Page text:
Sam Graham-Felsen started wearing eyeglasses in fourth grade. Around that time, he also had skin-graft surgery to fix a hole in his eardrum. He’d just been placed in an “advanced work” class, and he was struggling. So his mother talked to his teacher.
“You’ll have to cut him some slack,” she said. “He just started seeing and hearing.”
It’s a bit of family lore that has carried Boston native Graham-Felsen, who was chief blogger for Barack Obama’s 2008 presidential campaign, into his budding career as a fiction writer. His new debut novel, “Green,” is the story of a very perceptive awakening.
The title character, David Greenfeld, is a middle schooler growing up in the early 1990s in Jamaica Plain, wedged between the Arboretum and the projects. His social-activist parents enroll him in a public school where he’s one of the few white kids. The things that Dave sees and hears — and feels — about race, hormones, religion, and basketball, not necessarily in that order, make for a comically geeky coming-of-age story that brims with anxiety, resentment, and a surplus of compassion.
“I saw a friend get thrown through that window,” says Graham-Felsen, gesturing toward a big glass pane at the front of City Feed and Supply, one of the anchors of the new, hipsterized Jamaica Plain. Back in the day, he notes, City Feed was a video-rental store, and the neighborhood was a lot rougher.
Like Dave, Graham-Felsen grew up in JP. Like Dave, he attended predominantly minority public schools in the city. Like Dave, he worshiped the Celtics, but had a hard time admitting it. (Those great teams of the ’80s were so, so white.)
Like a lot of first-time authors, Graham-Felsen relied extensively on his own experiences in creating his characters and his story. But “Green,” he’s quick to say, is not strictly autobiographical. For one thing, Dave’s fraught relationship with his short-lived best friend, a bookish black kid named Marlon, is a composite drawn from “a dozen” or so of the author’s former schoolmates.
One of the book’s preoccupations is the notion of privilege. Dave and Marlon both stress about the test that could get them into the Boston Latin School, where their dreams of going to Harvard might have a fighting chance. In real life, Graham-Felsen did end up at Latin, and then at Harvard, followed by the MFA writing program at Columbia University. In 2008, after interning at The Nation, he joined the Obama campaign.
“My life turned out pretty good,” says Graham-Felsen, who is married to magazine editor Sasha Weiss and is currently a stay-at-home dad to their toddler son in Brooklyn. But he’s not so sure about a lot of his former classmates. He’s lost track of many of them. One was murdered by an ex-boyfriend.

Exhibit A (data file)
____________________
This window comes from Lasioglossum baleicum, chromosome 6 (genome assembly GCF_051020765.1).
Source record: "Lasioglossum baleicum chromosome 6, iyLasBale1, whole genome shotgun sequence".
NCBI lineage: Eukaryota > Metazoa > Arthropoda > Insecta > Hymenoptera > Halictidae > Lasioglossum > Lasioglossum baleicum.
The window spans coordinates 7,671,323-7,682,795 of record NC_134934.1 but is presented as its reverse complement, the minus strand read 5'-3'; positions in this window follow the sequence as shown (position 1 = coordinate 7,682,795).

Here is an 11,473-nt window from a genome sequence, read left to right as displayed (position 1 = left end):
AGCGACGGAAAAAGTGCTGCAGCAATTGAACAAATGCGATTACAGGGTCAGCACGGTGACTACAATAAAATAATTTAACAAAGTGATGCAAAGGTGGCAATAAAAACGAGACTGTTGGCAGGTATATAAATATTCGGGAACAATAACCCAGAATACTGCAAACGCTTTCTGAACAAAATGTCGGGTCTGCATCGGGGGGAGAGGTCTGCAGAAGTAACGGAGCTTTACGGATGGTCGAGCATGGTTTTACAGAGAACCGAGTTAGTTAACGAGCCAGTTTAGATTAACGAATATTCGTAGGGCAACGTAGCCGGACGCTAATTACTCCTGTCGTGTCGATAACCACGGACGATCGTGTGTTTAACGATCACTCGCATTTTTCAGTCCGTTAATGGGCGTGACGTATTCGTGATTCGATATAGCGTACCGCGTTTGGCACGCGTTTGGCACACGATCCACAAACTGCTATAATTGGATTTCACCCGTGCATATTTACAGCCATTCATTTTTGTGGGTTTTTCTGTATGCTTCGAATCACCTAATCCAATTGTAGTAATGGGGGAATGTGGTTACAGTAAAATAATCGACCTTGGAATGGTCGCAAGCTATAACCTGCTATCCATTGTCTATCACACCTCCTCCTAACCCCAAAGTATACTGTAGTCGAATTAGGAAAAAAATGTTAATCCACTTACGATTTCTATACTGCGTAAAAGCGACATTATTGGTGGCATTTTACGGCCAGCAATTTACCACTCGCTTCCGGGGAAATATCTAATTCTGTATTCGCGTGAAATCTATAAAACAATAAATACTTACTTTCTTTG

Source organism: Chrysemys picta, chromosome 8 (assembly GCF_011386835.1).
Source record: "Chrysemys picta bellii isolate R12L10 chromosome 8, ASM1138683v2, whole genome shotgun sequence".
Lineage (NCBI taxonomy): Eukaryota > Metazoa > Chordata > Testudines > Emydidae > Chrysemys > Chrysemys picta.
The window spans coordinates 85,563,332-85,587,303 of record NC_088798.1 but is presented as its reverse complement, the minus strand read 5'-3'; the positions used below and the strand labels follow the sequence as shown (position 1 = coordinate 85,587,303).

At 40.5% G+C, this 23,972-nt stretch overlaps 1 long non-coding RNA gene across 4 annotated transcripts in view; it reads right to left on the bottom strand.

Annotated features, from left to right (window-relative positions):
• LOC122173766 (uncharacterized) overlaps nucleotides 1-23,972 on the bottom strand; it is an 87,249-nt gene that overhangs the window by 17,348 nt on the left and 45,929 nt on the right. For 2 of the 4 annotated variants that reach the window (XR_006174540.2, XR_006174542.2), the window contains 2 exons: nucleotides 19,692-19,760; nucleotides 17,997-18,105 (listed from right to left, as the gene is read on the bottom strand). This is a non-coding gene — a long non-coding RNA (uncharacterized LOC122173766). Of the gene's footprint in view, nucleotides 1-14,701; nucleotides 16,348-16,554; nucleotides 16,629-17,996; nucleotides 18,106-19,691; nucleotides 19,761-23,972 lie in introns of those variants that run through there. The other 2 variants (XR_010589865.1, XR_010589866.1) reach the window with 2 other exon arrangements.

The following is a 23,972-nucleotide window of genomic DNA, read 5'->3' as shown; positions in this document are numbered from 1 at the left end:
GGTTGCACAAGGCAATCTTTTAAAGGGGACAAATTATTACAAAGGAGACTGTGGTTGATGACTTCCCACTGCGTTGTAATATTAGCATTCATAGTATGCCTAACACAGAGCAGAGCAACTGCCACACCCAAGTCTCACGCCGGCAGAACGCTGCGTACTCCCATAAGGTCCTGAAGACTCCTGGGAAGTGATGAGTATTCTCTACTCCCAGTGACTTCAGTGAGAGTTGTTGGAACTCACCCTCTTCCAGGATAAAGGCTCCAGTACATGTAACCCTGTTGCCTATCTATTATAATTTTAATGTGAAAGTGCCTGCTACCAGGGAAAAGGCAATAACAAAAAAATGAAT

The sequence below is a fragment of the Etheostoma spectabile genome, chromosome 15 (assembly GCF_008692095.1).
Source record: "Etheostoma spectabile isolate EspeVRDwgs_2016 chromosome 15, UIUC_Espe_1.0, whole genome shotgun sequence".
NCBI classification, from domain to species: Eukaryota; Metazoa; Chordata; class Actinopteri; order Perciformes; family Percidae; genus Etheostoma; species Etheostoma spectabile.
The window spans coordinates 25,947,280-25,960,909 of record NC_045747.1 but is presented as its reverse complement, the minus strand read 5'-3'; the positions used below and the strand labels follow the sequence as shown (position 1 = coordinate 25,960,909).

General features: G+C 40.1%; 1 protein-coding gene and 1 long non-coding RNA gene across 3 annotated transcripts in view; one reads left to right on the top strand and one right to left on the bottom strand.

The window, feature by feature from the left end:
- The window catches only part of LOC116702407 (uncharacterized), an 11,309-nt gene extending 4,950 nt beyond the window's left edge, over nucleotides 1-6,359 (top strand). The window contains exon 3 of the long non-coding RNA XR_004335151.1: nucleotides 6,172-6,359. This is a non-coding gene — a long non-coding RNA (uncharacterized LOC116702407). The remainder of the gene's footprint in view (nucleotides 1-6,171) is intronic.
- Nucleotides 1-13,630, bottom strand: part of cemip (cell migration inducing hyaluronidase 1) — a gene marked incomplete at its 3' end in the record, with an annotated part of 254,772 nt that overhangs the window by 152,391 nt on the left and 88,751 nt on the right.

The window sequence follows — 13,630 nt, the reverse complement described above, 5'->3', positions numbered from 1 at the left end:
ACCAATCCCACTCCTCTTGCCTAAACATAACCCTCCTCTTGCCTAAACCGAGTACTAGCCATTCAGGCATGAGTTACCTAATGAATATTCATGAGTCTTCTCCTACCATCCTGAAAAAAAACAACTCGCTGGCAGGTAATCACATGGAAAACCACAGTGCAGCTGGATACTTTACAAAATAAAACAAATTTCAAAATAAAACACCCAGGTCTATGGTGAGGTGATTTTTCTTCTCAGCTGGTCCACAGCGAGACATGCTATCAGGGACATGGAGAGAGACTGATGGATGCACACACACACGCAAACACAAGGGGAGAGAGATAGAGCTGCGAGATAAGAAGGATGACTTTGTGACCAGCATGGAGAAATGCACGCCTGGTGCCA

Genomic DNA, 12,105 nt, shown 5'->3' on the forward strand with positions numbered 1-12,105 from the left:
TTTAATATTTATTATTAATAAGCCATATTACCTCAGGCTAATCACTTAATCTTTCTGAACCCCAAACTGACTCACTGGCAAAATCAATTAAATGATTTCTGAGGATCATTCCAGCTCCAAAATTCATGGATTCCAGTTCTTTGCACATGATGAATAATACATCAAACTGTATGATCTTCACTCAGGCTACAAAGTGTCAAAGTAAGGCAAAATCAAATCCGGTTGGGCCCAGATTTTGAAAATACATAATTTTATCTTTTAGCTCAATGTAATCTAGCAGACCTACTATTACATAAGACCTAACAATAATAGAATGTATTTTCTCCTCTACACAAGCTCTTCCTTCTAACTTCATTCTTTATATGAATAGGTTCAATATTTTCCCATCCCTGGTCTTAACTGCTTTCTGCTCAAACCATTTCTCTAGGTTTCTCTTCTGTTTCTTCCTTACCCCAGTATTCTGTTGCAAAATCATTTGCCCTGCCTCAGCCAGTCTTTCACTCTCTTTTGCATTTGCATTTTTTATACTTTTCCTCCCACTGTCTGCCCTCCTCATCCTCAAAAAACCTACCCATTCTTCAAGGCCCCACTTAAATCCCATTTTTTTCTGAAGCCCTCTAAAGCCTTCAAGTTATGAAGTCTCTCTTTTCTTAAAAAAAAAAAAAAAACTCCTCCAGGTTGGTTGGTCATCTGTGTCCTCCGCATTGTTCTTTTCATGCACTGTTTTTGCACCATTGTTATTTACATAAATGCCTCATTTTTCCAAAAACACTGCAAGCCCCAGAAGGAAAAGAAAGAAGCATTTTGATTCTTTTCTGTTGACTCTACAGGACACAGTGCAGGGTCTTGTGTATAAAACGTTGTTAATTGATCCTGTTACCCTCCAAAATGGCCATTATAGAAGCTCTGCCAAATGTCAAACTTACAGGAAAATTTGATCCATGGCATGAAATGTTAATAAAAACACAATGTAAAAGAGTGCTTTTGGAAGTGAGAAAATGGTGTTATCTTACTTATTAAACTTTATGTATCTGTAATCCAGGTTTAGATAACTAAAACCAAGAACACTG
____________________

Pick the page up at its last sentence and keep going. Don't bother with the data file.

“It makes me sad to think about the different paths that kids take in life,” he says.
One of the pleasures of “Green” is the ridiculous lengths young people will go to try to fit in, or at least not stand out. Writing in the first person, Graham-Felsen has Dave talk in a riot of language that’s part hip-hop, part nerd boy, and part pure imagination.
“Kev clowns me about Carmen,” reads one passage about Dave and his friends and their desperation to understand girls. “He says Carmen has a mustache. It’s true she has a little bit of lip hair, but it’s barely visible — a couple faint pencil shades, not the whole way across, just on the sides. And I don’t know why she rocks those giant plastic granny glasses, but honestly I think they’re cute.”
“A lot of it is pretty accurate ’90s slang,” explains Graham-Felsen. “Some of it I made up.”
In its own way, the language of “Green” earns it a spot on the continuum of vernacular in the American literary tradition, from “The Adventures of Huckleberry Finn” to “The Catcher in the Rye” and Junot Diaz’s “The Brief Wondrous Life of Oscar Wao.”
The latter was a big inspiration on Graham-Felsen, he says, as was “The Fortress of Solitude,” Jonathan Lethem’s 2003 novel about a white boy and a black boy growing up together in Brooklyn.
“My favorite books happen to feature 12-year-olds,” says Graham-Felsen, though, with their “inside jokes and irony for an adult audience,” they’re not exactly young adult novels.
After working on the Obama campaign, he could have pursued a career as a political essayist, but he chose fiction.
“With the best writing, you risk offending someone,” he says. “I wanted that freedom. . . . Instead of writing one big thing about race, I wanted to write 100 things about race.” Not to mention topics including boyhood, masculinity, ancestry, disabilities, and the devastating effect on a 12-year-old of owning the wrong sneakers.
Since a recent reading at Harvard Book Store, Graham-Felsen’s book has been the shop’s second-biggest-selling title, behind only Michael Wolff’s blockbuster account of the current White House. While basking in the nice reception, he’s working on a few short stories and “jazzing around” with ideas for a second novel, one “with characters that couldn’t be more different than me.”
“It’s gratifying that Sam felt like he could take some risks and try to fly,” says Sam’s father, Mike Felsen, a federal labor lawyer. “It looks like he succeeded.”
Felsen’s sitting on a couch inside a Jamaica Plain bookshop alongside his wife, Tolle Graham, who works as a community educator-organizer for the Massachusetts Coalition for Occupational Safety and Health. They’ve stopped by to pick up their son, who just finished signing copies of his book.
“It is really gratifying,” Graham-Felsen agrees. “I had a lot of self-doubt — ‘Am I a phony?’ ”
Holden Caulfield might have asked the same thing.